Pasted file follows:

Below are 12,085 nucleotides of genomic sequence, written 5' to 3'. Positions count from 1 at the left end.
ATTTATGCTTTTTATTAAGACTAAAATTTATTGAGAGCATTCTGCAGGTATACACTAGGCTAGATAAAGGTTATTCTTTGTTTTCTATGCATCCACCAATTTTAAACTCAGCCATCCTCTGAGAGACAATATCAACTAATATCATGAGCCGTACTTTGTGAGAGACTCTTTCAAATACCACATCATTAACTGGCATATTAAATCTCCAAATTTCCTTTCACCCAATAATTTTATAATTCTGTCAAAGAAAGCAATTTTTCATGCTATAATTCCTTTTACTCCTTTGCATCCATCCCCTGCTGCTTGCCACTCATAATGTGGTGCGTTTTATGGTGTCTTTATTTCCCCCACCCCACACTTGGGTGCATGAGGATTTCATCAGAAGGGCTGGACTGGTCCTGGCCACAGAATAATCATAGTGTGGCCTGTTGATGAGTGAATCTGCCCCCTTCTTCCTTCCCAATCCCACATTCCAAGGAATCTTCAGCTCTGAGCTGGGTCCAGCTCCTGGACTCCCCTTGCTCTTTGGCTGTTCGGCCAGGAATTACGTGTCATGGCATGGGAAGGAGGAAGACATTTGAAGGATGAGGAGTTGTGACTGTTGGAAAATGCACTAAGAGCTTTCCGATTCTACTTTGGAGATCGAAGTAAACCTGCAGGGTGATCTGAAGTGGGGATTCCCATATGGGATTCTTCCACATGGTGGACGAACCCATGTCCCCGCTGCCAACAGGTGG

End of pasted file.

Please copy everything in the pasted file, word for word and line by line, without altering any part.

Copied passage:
Below are 12,085 nucleotides of genomic sequence, written 5' to 3'. Positions count from 1 at the left end.
ATTTATGCTTTTTATTAAGACTAAAATTTATTGAGAGCATTCTGCAGGTATACACTAGGCTAGATAAAGGTTATTCTTTGTTTTCTATGCATCCACCAATTTTAAACTCAGCCATCCTCTGAGAGACAATATCAACTAATATCATGAGCCGTACTTTGTGAGAGACTCTTTCAAATACCACATCATTAACTGGCATATTAAATCTCCAAATTTCCTTTCACCCAATAATTTTATAATTCTGTCAAAGAAAGCAATTTTTCATGCTATAATTCCTTTTACTCCTTTGCATCCATCCCCTGCTGCTTGCCACTCATAATGTGGTGCGTTTTATGGTGTCTTTATTTCCCCCACCCCACACTTGGGTGCATGAGGATTTCATCAGAAGGGCTGGACTGGTCCTGGCCACAGAATAATCATAGTGTGGCCTGTTGATGAGTGAATCTGCCCCCTTCTTCCTTCCCAATCCCACATTCCAAGGAATCTTCAGCTCTGAGCTGGGTCCAGCTCCTGGACTCCCCTTGCTCTTTGGCTGTTCGGCCAGGAATTACGTGTCATGGCATGGGAAGGAGGAAGACATTTGAAGGATGAGGAGTTGTGACTGTTGGAAAATGCACTAAGAGCTTTCCGATTCTACTTTGGAGATCGAAGTAAACCTGCAGGGTGATCTGAAGTGGGGATTCCCATATGGGATTCTTCCACATGGTGGACGAACCCATGTCCCCGCTGCCAACAGGTGG